Topical creams imiquimod 5% and 5-fluorouracil both appear to be efficacious for low-risk superficial basal cell carcinoma (BCC), but recurrences were more common with 5-fluorouracil group compared to the imiquimod 5% arm, according to a three-year post treatment follow-up study.
The goal of the study, reported on Apr. 23, 2016 online in the Journal of Investigative Dermatology, was to establish the long-term safety and efficacy of imiquimod 5% and 5-fluorouracil creams in the treatment of superficial BCC.
A total of 601 patients were enrolled in this single blind, non-inferiority, randomized controlled multicentre trial with a one-year (Lancet Oncol June 2013; 14(7):647–654) and three-year post treatment follow-up, according to researchers from the Netherlands.
The investigators evenly allocated three noninvasive therapies; 16% methyl aminolevulinate photodynamic therapy (MAL-PDT) was the third treatment tested.
Results of the study indicate superior long-term results among patients receiving imiquimod topical treatments with an 80% tumor-free clearance rate after three years. The 5-fluorouracil and MAL-PDT were less effective, with a 68% and 58% clearance rate, respectively.
Fluorouracil less expensive, but had more recurrences
“Based on our findings, both [imiquimod 5% and 5-fluorouracil creams] are effective noninvasive treatments in most primary, low-risk superficial BCC, but the data provide no definite evidence for superiority of imiquimod to fluorouracil,” said Dr. Marieke H. Roozeboom, senior author of the Journal of Investigative Dermatology article, who was quoted in a press release.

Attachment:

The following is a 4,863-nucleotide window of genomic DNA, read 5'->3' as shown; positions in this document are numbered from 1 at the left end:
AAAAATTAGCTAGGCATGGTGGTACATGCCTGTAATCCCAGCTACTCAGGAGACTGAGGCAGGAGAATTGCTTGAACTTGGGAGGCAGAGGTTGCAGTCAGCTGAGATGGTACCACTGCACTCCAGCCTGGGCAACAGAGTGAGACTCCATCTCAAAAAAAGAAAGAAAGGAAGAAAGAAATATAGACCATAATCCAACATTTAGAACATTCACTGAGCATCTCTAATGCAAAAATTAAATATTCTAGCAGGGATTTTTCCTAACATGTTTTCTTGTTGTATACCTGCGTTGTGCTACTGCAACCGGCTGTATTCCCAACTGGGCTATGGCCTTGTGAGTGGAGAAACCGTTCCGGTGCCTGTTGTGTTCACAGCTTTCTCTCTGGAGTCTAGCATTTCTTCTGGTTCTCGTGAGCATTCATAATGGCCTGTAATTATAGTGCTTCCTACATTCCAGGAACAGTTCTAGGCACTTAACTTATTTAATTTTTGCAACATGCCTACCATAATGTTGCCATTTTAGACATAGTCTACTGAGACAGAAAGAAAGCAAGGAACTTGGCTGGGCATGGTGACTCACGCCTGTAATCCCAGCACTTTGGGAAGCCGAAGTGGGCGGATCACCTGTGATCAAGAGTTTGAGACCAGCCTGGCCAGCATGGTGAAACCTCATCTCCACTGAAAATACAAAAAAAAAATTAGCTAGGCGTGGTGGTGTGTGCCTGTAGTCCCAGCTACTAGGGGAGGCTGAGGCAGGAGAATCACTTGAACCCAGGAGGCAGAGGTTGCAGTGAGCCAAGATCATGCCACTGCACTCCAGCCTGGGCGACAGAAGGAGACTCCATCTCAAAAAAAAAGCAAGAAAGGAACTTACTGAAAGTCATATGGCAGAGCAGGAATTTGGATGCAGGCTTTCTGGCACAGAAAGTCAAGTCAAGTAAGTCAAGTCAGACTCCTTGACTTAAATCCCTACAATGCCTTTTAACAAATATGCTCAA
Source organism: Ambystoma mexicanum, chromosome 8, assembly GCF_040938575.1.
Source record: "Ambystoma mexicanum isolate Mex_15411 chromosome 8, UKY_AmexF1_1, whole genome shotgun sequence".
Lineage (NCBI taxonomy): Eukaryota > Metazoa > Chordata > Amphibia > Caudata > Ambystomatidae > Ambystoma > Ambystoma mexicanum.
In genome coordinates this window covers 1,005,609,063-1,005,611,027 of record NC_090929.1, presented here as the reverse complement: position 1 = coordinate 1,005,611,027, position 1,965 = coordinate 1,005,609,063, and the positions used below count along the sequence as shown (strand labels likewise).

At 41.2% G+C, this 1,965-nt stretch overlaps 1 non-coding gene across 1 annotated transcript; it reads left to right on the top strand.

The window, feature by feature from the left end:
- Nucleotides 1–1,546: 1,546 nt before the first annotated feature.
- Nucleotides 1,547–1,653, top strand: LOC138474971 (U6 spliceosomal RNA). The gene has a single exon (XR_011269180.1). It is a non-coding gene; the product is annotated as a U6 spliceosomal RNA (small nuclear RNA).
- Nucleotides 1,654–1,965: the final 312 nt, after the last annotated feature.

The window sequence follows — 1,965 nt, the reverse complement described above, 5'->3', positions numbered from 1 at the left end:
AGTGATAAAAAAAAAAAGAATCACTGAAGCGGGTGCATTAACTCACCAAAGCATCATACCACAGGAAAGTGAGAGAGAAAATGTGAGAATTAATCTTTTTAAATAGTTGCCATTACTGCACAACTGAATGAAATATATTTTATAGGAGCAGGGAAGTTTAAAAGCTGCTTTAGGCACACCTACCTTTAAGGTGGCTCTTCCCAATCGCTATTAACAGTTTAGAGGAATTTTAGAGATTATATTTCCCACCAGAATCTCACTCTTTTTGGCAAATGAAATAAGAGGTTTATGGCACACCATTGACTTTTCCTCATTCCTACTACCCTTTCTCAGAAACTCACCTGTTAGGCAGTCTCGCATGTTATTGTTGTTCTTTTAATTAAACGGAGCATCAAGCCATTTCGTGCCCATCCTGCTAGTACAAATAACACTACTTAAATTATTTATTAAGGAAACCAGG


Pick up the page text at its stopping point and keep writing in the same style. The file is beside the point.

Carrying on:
The use of topical creams for the treatment of superficial BCC have the added benefit that they can be administered by the patient.
“Both creams have an equal cosmetic outcome and risk of local adverse events. Fluorouracil has the added advantage of being less expensive than imiquimod. However, between one- and three-year follow-up, more recurrences were diagnosed in the fluorouracil group compared with the imiquimod group,” added Dr. Roozeboom, of the Department of Dermatology, Maastricht University Medical Center in the Netherlands.
The treatment preferences of patients can be complex, and influenced by multiple factors.
“When choosing a treatment for an individual patient with a superficial BCC, other factors like age, compliance, and patient preferences should always be taken into account. For example, we have found that in superficial BCC on the lower extremities in older patients, PDT should be prescribed rather than imiquimod,” explained Dr. Roozeboom.
“Throughout the last two decades there has been a growing interest in these non-surgical therapies, which offer the possibility of avoiding surgery and reducing demands of busy medical practices,” said Dr. Roozeboom.